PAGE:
“Do you have a wishbone where a backbone ought to be?”
If so, Susan A. Marshall wants to talk – and work – with you.
As the founder of The Backbone Institute, the Partner in Pinnacle Forum in Wisconsin is determined, in the words of her organization’s mission statement, “to create a stronger, more confident future one person at a time.”
In other words, not unlike Pinnacle Forum’s goal of transformation, Susan’s focus is on helping individuals “do the difficult and exhilarating work of growth.”
She does that by helping people master five fundamental skills: critical thinking, decisiveness, clarity of communication, integrity of words and actions, and consistency.
That’s a process that works for believers and non-believers alike, but one that is deeply embedded in her own Christian faith.
“I believe that God creates each and every one of us to do important work during our time on earth,” she said in an earlier interview with Conscious Connection magazine. “I believe He equips us with unique skills that enable us to do His work. I believe He guides our lives according to His Will. Just as no two humans will ever have the same fingerprints, no two lives are ever the same in detail, circumstance or outcome.
“Defining one’s purpose is a huge issue for most of us,” she told the magazine. “Without having a deep belief that you are here at this moment in time for an important purpose that only you can achieve, it seems nearly impossible to appreciate or fully live your extraordinary life.”
That fits perfectly with Pinnacle Forum’s Four “E” Strategy that encourages and equips people to discover their God-given passion and purpose and then engage and execute on His calling in their lives.
Susan’s own journey to discover God’s call in her life was not always an easy one. Born into a Christian family, she was raised Catholic, but as an adult would become a Protestant. As a child she wrestled at times to work out her faith, but also learned something about God’s plan for her.
“During my Catholic schooling,” she recalls, “I was fortunate to have a number of teachers—including one special nun—who told me repeatedly that God had bestowed unique gifts upon me and that my responsibility was to discover them and employ them in service to His Holy will.”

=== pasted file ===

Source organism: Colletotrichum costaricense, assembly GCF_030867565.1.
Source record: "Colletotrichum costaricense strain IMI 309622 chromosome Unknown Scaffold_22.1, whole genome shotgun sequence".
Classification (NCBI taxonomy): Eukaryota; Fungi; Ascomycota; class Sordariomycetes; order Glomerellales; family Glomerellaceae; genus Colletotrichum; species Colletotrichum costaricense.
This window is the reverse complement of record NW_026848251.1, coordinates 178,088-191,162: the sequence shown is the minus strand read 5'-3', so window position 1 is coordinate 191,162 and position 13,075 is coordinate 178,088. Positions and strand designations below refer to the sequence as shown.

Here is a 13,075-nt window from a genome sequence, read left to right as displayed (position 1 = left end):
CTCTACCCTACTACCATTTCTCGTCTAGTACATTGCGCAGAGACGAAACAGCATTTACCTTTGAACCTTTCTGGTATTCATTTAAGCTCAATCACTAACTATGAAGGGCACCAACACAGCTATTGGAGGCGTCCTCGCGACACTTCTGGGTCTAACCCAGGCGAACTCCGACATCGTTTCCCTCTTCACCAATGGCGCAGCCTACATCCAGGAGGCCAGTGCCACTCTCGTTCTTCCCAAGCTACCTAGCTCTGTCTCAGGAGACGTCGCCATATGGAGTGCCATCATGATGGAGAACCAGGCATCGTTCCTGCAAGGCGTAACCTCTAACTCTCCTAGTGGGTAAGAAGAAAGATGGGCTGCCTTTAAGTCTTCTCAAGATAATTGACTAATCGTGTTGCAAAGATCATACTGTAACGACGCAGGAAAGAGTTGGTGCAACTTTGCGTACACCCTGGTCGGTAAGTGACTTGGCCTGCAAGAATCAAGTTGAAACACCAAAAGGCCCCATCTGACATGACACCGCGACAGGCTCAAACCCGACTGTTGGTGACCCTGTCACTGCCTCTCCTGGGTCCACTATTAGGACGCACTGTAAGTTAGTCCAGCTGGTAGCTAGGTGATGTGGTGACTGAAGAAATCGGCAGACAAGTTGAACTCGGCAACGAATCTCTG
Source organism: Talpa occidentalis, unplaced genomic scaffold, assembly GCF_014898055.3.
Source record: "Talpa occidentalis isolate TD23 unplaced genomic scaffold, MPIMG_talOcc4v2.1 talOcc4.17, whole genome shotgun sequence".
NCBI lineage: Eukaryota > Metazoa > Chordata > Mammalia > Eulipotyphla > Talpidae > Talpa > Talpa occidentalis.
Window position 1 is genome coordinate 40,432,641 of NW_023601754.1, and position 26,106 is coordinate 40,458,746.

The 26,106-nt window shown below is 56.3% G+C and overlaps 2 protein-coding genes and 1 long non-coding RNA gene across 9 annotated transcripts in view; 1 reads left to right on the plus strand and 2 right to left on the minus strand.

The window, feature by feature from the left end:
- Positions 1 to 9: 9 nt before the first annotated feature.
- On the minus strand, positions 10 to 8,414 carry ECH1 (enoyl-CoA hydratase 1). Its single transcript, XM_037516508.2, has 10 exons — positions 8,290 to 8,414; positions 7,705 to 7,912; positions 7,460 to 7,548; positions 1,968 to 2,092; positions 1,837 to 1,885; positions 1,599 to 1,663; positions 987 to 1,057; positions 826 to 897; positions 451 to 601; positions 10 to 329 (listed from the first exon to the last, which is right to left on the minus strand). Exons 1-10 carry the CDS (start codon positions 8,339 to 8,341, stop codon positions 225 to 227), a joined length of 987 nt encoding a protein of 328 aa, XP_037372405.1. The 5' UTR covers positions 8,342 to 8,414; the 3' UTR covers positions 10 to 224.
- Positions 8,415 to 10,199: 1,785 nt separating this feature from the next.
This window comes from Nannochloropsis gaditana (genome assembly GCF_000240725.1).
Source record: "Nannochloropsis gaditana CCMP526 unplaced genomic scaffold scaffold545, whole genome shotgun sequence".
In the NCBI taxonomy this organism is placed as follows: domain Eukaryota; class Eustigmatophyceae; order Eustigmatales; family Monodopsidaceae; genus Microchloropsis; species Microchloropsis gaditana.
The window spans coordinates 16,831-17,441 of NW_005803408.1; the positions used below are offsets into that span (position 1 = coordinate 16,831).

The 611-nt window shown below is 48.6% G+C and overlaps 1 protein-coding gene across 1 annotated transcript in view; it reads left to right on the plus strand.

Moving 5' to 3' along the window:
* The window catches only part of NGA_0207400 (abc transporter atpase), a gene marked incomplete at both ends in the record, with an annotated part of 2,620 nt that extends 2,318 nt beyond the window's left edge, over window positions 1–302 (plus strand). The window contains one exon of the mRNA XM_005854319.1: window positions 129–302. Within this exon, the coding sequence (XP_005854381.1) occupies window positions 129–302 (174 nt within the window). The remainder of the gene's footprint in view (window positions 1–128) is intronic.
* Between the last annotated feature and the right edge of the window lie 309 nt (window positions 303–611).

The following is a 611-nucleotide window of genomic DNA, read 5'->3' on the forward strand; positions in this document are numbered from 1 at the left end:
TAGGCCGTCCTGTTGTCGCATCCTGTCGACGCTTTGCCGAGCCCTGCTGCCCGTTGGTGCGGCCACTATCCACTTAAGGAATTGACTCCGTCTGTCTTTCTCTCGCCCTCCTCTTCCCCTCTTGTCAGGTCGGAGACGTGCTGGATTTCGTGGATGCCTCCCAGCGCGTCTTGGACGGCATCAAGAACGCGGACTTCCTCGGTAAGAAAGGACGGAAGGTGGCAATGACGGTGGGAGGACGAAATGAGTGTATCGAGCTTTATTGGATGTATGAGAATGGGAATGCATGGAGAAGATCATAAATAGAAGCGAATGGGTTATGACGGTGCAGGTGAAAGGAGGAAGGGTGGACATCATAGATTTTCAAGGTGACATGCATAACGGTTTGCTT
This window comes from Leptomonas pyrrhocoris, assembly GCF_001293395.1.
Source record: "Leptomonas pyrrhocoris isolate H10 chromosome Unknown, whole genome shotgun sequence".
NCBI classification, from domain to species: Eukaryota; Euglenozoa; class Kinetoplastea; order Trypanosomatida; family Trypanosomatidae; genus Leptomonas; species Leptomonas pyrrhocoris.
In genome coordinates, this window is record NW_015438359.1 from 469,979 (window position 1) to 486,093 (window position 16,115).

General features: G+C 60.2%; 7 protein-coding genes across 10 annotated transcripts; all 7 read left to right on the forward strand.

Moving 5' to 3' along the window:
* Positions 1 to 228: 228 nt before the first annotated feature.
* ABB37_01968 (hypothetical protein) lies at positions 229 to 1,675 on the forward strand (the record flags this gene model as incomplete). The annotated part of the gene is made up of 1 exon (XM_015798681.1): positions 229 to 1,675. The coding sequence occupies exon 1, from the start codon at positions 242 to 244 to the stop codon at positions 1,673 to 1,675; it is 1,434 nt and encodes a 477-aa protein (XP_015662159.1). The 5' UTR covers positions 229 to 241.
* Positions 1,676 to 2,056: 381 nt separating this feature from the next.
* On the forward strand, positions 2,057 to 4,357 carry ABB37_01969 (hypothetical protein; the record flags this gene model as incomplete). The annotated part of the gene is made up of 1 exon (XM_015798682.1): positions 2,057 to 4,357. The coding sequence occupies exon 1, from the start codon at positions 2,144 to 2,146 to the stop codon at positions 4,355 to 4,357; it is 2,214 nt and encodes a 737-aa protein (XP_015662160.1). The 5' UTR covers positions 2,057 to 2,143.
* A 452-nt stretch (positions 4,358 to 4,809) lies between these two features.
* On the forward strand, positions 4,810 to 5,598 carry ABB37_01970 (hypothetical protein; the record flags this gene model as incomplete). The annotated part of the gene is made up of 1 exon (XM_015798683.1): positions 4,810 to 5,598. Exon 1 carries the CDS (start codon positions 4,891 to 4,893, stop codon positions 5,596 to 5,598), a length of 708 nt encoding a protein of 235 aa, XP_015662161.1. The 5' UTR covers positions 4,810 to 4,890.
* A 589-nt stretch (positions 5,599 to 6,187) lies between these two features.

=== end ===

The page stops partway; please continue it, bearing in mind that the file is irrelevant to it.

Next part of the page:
That realization would eventually lead her to discover and execute on her passion – but not until she struggled through a stormy adolescence, two failed relationships and a challenging life as a working single mother of two.
Those experiences, though, eventually gave Susan a deeper insight into God’s love, mercy and grace in her life – one that upon reflection she sums up succinctly as a “life of redemption” in which God repeatedly saved her including “many times from myself.”
“I have thought deeply about this flawed past and how God worked in mysterious and extraordinarily consistent ways to sustain me,” she explains. “Guilt is corrosive; God’s love is powerfully restorative. The world mocks; God reassures. He chose me at birth; I have tried valiantly to be worthy of His adoption. How silly. I can never be worthy by my efforts. He gave His son to guarantee my salvation.”
God also gave Susan a love for reading, which led to a love for writing, which led to authoring two books, which led to starting The Backbone Institute, named after her second book, “How to Grow a Backbone.”
“What is backbone? What does it look like? How does it work in day-to-day dealings? What happens when people don’t have backbone? These and many more questions challenged my thinking and I found it both exciting and intimidating to articulate the work,” she says. “With the book complete, I created a series of workshops designed to help people build skill and confidence to lead the lives and make the contributions they dreamed about.”
As an author, speaker and leader of her organization, she has helped thousands of individuals better understand and embrace the hard but rewarding work of transformational growth.
It was at a Backbone Institute-sponsored event at Wisconsin Lutheran College in 2015 that she met Steve Godfrey, then a Pinnacle Forum group facilitator who soon would become executive director of the Wisconsin chapter. He eventually convinced Susan to join his wife, Heather, in starting a women’s Forum.
“Meeting with other Christian women to explore ways to use our gifts to transform not only our lives and the lives of those around us, but also a culture that is terribly broken, gives each of us purpose and energy,” she says.
“Pinnacle Forum’s mission and Four “E” Strategy helps people focus,” she continues. “The world is a very noisy place, full of actors parading across its stage. Having a Forum to explore and develop our gifts for a purpose greater than personal gratification is inspiring. Meeting regularly with Christians who feel compelled to seek and follow God’s will provides energy that is both urgent and accepting. There is much work to do and we take time to listen to God’s voice. We remind one another to be diligent as we balance this tension.”
Based on her own life and her own Forum experiences, Susan has some words of encouragement forPinnacle Forum people across the country.
“Be grateful for the wonderful people in your Forum,” she says. “Share openly during both good and difficult times; the encouragement we provide for one another strengthens and reassures each of us. We all struggle and we are all forgiven.”
And, she challenges her Pinnacle Forum peers to explore ways to engage their greater communities.
“We can make a difference! God has called us to be His beacons of light in a dark and confused world,” she says. “He will direct and sustain us as we share our journey with others and invite them to seek God’s purpose for their lives. Be brave. Be bold. Be joyful.”
And, if you don’t already have one, grow a backbone!